- £235 million to support the development and commercialisation of quantum technologies, £35 million of which will be used to support a new national quantum computing centre. Quantum technology has the potential to transform computing and communications and the Government also recently invested an additional £80 million in Quantum Technology Hubs (to address the challenge of exploiting quantum science to develop emerging quantum technologies).
AI and data-driven innovation: The Budget also highlights significant monetary and capacity resource investment in artificial intelligence and data-driven innovation in addition to the existing deal between the Government and the AI sector of (up to) £950 million, this includes:
- a review of how the Government can use AI, automation and data to drive public sector productivity and to create wider benefits, conducted by the Office for AI and Government Digital Service;
- an audit of data science capability across the public sector to realise the maximum benefits from data;
- the Centre for Data Ethics and Innovation conducting research on the use of data in shaping individual’s online experiences and potential for bias in decisions made using algorithms; and
- £50 million to be invested in new Turing AI Fellowships to attract, retain and develop world-leading researchers in AI in the UK and £100 million to be invested in a similar international fellowship scheme.
Blockchain and catapults: An additional £115 million is allocated to the initial £1 billion of funding for the ‘Digital Catapult’, this supports entrepreneurs and businesses to access and adopt new cutting-edge technologies through projects such as DLT Field Labs which will be used to test the potential of distributed ledger technologies across a range of areas.
Digital services tax: the sting in the tail?
The digitalisation of business practices has led to an on-going international debate around developing modern tools for taxing the digital economy. The Government seems to feel that the pace of progress is too slow, and the Budget proposes its own solution to the challenge of taxing significant digital economy players.
From April 2020, the proposed digital services tax (DST) anticipates a 2% tax on the revenues of large, established social media platforms, search engines and online marketplaces (where in-scope activities generate more than £500 million per year). These are business models which the Government considers derive significant value from the participation of their users without requiring a physical presence in the UK. The DST applies to the revenues of these in-scope business models where they are linked to UK users, which means that the location of the user is significant and not the location of the business.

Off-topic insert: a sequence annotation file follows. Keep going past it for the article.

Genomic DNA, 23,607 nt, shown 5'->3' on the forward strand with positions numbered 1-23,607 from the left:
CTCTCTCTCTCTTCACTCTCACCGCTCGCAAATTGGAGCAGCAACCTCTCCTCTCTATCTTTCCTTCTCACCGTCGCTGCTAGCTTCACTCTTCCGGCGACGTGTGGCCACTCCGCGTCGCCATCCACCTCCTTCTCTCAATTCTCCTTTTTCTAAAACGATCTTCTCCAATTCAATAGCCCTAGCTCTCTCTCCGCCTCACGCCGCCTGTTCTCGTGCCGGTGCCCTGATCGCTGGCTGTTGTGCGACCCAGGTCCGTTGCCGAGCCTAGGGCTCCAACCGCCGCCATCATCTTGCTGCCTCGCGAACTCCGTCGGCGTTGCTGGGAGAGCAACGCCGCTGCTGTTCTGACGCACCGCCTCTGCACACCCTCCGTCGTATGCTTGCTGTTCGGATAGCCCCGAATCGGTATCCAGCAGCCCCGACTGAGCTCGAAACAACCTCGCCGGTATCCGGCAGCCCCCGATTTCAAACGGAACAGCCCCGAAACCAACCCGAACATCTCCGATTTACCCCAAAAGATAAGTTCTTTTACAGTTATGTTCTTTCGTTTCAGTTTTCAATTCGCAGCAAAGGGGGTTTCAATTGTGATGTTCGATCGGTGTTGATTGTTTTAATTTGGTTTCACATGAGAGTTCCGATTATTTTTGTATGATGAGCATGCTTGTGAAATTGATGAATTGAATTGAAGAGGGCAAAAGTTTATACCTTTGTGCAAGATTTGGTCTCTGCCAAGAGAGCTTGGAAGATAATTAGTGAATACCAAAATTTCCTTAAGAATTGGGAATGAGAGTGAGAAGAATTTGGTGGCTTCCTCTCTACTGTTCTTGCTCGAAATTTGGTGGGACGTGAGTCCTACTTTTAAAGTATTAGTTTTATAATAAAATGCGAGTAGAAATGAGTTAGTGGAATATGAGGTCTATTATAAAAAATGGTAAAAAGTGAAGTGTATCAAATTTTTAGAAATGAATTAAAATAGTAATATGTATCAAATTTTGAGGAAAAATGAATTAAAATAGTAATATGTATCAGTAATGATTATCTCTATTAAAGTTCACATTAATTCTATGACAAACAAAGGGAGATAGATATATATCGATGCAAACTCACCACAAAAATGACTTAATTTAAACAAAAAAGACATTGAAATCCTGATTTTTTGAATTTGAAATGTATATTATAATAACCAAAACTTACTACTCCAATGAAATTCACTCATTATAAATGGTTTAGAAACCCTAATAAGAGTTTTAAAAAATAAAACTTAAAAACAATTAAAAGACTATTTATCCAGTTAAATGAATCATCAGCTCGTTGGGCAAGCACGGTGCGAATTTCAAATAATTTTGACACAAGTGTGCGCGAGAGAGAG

The DST is intended to be narrowly targeted and will be disapplied if an alternative satisfactory multilateral reform of the international corporate tax framework is achieved.
For further information regarding the DST and the Budget more generally, please refer to the firm’s tax briefing here.
The Government’s continued support of the fast-moving technology industry will no doubt be welcomed by the sector, to allow businesses to keep pace and continue to compete on a global scale (particularly in light of any EU funding concerns following Brexit).
The true impact of the much publicised new digital services tax remains to be seen and we eagerly await a consultation document on the design of the tax, as well as draft legislation in the Finance Bill 2019/20, which are expected in the coming weeks.
As the Chancellor set out early in his Budget Speech, it is also worth bearing in mind that if the “economic or fiscal outlook changes materially in-year” (for which, read a ‘no-deal Brexit’), a new Budget would be forthcoming in the shape of upgrading the Spring Statement 2019 to a “full fiscal event”. So watch this space.
For further insight on the new and emerging technologies that are disrupting today and that will shape tomorrow, please access our Disruptive Technology & Innovation Hub here.